|Support The Traditional Tune Archive
From now until Dec. 31, 2019, The Traditional Tune Archive can earn 5 USD in Basic Attention Tokens (BATBAT stands for Basic Attention Token. It is a utility token based on the Ethereum technology that can also be used as a unit of account between advertisers, publishers, and users within Brave Rewards. The token is not a digital currency, security or a commodity. For more information, visit the BAT website.) for qualified referrals A referral is qualified when the person that downloaded and installed the Brave Browser, uses the browser for a minimum of 30 days since the browser was first opened. that Download & Install the Brave Browser Much more than a browser, Brave is a new way of thinking about how the web works. Brave is open source and built by a team of privacy focused, performance oriented pioneers of the web..
Although the tune has popularly been known as an old, and perhaps quintessential Irish jig, it has been proposed by some writers to have been an English country dance tune that was published in the 17th century and probably known in the late 16th century. Samuel Bayard (1981), for example, concludes it probably was English in origin rather than Irish, being derived from the air called "Dargason," or "Sedany" as it is sometimes called. Fuld (1966) disagrees, believing "Dargason" (which he gives under the title "Scotch Bagpipe Melody") and "The Irish Washerwoman" developed independently.
"Dargason" was first printed in Ravenscroft's Pammelia (1609) and appears in the Playford's Dancing Master editions from 1651 to 1690, but subsequently the "folk process" melded the strain to other parts, thus making other tunes (see "Green Garters (3)" for example) including the precursors to the Washerwoman tune.
One of these precursors was the English tune "Country Courtship (The)," which dates from at least 1715 and probably to 1688, in which latter mentioned year it was first entered at Stationers' Hall. "The Irish Washerwoman" appears to have developed from "Country Courtship (The)," which was extremely popular in the 19th century, as the tune under the "Washerwoman" title was to become a little later. The ending of the jig is the same as the endings of "In Bartholemew Fair" and "Free Masons (1).
" Breathnach (1976) finds the second part identical to that of "Star at Liwis or Scheme (The)" printed by London publisher J. Walsh in Caledonian Country Dances (c. 1730, p. 59).
The melody was found by the author of English Folk-Song and Dance (p. 144) in the repertoire of fiddler William Tilbury (who lived at Pitch Place, midway between Churt and Thursley in Surrey), who used, in his younger days, to play at village dances. Tilbury learned his repertoire from an uncle, Fiddler Hammond, who died around 1870 and who was the village fiddler before him. The conclusion was that "Haste to the Wedding" and melodies of similar type survived in English tradition (at least in southwest Surrey) well into the second half of the 19th century. Multi-instrumentalist John Rook (Waverton, Cumbria), for example, entered it into his large 1840 music manuscript collection. The jig is played very fast as an accompaniment for Northumbrian rapper sword dancing.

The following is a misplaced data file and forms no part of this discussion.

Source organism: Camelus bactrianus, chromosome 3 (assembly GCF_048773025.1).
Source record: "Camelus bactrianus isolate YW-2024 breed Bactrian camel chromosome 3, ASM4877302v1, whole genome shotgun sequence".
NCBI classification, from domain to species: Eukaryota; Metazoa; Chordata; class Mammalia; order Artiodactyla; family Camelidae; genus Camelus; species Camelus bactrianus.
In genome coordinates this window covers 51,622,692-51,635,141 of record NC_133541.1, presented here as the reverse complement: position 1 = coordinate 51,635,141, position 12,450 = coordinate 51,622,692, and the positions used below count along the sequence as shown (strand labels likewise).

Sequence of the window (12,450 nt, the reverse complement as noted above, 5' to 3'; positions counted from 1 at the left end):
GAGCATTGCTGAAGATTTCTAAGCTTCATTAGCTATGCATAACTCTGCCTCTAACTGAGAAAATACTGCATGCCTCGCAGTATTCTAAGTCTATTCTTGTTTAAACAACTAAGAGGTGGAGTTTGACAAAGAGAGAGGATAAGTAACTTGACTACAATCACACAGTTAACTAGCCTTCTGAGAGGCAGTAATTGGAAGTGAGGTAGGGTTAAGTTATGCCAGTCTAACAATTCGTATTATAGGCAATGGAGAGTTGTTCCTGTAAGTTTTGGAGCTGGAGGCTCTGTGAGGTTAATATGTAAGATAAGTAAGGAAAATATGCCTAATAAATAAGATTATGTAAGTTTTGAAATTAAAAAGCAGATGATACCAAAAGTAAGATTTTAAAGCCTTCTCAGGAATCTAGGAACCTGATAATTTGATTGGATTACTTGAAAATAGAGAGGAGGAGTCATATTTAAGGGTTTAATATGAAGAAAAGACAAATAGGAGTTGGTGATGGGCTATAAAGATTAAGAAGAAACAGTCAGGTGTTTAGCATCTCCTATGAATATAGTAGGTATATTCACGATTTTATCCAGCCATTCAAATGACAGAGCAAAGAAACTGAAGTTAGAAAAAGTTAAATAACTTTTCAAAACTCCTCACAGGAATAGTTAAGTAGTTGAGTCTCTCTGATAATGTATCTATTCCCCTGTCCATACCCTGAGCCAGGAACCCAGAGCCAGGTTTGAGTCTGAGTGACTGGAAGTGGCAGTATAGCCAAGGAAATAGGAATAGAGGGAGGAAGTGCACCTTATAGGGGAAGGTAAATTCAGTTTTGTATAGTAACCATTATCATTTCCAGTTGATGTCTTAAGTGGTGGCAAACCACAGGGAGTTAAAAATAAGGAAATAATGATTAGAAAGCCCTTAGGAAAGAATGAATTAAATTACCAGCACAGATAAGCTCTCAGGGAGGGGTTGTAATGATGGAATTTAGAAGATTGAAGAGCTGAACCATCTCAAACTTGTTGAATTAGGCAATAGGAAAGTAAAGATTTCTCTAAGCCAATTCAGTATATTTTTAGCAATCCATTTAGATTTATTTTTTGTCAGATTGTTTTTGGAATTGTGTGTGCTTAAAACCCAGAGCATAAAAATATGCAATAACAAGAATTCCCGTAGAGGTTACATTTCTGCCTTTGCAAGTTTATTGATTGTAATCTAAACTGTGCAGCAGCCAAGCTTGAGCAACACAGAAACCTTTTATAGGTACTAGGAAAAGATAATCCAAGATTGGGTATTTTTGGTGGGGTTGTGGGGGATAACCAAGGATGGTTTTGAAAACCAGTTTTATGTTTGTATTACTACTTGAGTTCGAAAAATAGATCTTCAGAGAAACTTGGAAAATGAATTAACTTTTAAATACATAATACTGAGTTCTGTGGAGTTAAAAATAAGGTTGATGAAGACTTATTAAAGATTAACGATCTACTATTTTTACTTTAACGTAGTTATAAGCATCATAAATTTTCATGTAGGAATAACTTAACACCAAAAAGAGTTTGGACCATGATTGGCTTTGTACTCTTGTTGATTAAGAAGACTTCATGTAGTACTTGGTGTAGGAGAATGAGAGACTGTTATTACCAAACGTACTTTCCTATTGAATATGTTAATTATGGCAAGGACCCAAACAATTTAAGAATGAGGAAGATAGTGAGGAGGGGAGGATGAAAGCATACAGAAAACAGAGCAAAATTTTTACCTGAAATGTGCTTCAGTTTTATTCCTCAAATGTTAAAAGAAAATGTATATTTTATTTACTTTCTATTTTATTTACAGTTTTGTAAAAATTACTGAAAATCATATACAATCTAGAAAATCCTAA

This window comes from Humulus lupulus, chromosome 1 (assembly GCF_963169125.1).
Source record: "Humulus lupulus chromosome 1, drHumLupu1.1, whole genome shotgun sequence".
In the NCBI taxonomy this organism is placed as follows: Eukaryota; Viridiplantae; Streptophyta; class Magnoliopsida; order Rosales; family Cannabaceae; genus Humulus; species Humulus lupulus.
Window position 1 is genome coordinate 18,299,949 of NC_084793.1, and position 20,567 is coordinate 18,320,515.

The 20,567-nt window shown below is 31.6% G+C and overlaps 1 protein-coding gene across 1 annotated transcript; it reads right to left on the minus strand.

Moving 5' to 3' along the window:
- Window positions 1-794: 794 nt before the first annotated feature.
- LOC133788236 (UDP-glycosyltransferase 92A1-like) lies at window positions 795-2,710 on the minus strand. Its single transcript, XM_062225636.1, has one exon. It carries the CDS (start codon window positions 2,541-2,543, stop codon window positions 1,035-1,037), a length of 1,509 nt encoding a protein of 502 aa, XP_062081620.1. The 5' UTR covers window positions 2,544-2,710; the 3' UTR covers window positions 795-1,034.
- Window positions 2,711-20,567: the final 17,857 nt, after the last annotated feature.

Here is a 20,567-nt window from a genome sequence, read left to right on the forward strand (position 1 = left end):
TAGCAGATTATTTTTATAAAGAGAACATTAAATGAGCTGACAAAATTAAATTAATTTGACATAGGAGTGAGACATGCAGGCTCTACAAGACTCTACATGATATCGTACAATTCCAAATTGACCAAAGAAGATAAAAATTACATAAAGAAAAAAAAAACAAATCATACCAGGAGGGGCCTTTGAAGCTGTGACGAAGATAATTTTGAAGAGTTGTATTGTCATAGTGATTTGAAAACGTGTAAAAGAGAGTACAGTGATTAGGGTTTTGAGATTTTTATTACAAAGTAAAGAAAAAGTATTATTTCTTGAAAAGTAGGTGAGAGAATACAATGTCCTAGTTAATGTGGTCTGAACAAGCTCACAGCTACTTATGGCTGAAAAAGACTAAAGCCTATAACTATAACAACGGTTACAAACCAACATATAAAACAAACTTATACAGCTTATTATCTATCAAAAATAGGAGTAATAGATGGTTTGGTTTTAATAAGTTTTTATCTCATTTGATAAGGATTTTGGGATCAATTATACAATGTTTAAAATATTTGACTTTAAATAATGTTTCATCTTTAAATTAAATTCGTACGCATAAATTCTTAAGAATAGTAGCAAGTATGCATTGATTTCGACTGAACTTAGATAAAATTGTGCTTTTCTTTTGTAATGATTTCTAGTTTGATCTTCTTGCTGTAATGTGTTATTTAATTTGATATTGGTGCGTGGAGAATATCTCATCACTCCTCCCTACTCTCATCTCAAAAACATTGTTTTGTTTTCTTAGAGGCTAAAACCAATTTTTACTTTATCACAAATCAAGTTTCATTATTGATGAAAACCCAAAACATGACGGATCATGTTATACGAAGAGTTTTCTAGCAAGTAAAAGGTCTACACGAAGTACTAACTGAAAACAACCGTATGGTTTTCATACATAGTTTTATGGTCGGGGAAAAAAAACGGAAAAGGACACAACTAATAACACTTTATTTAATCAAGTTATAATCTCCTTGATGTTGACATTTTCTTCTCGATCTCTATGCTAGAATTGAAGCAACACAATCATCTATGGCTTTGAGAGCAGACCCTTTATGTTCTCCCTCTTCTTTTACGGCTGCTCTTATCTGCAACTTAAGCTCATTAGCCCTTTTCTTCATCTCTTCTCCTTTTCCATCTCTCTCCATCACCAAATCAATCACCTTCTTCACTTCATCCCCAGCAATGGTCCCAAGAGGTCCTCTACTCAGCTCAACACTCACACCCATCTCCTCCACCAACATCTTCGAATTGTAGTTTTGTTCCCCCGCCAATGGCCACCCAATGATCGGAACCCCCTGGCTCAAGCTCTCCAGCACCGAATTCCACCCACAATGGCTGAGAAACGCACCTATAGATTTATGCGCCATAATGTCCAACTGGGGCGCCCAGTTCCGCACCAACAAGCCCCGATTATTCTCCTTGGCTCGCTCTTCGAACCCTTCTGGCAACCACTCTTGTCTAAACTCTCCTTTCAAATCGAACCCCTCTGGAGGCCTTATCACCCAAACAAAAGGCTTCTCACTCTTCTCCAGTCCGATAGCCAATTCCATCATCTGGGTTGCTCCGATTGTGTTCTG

A variant of the modern version of the tune appears as air 13 in Samuel Arnold's stage piece The Surrender of Calais, report Van Cleef and Keller (1980), which was first performed in London in 1791. It was sung by the character O'Carrol, and Irish soldier, and the song became known as "Corporal Casey:"
When I was at home I was merry and frisky
My Dad kept a pig and my mother sold whiskey.
My Uncle was rich but he would never be easy
'Til i was enlisted by Corporal Casey.
Oh, rub a dub, row de dow Corporal Casey,
My dear little Sheelah I thought would run crazy,
Oh when I trudged away with tough Corporal Casey.
As "Corporal Casey," the tune appears in Instructions for the Fife (London, 1795). The melody also found its way into various broadsides and similar 'low' publications, such as the latter 18th century "Irishman's Epistle to the Officer's and Troups at Boston" (sic). Later the song "Paddy McGinty's Goat" was set to the tune of "Irish Washerwoman." Shropshire musician John Moore penned a version in his notebook of c. 1837-1840 which has a third part in 3/8 time, breaking the pattern of the rhythm—perhaps, thinks editor Gordon Ashman, it was used in an introductory mode for "setting" or "step to your partner." Under the title "The Irish Quadrilles" it was included by Lincolnshire papermaker and musician Joshua Gibbons in his 1823–26 music manuscript book.
X:1 T:The Washer Woman  C:Trad S:Petrie's Collection of Strathspey Reels and Country Dances &c., 1790 Z:Steve Wyrick <sjwyrick'at'astound'dot'net>, 3/5/04 N:Petrie's First Collection, page 7 L:1/8 M:6/8 R:Jig K:F c/B/ | AFF CFF | AFA cBA | BGG G,GG | BGB dcB | AFF CFF | AFA cBA | TBAB GcB | AFF F2 :|| c|fcc Acc | fcf agf | ecc Gcc | ece gfe | fcc Acc | fag fcA |TBAB GcB |AFF F2c | fcc Acc | fcf agf | ecc Gcc | ece gfe | dbb caa | Bgg Aff | TBAB GcB | AFF F2 |]
Although we are not trained musicologists and make no pretense to the profession, we have tried to apply such professional rigors to this Semantic Abc Web as we have internalized through our own formal and informal education.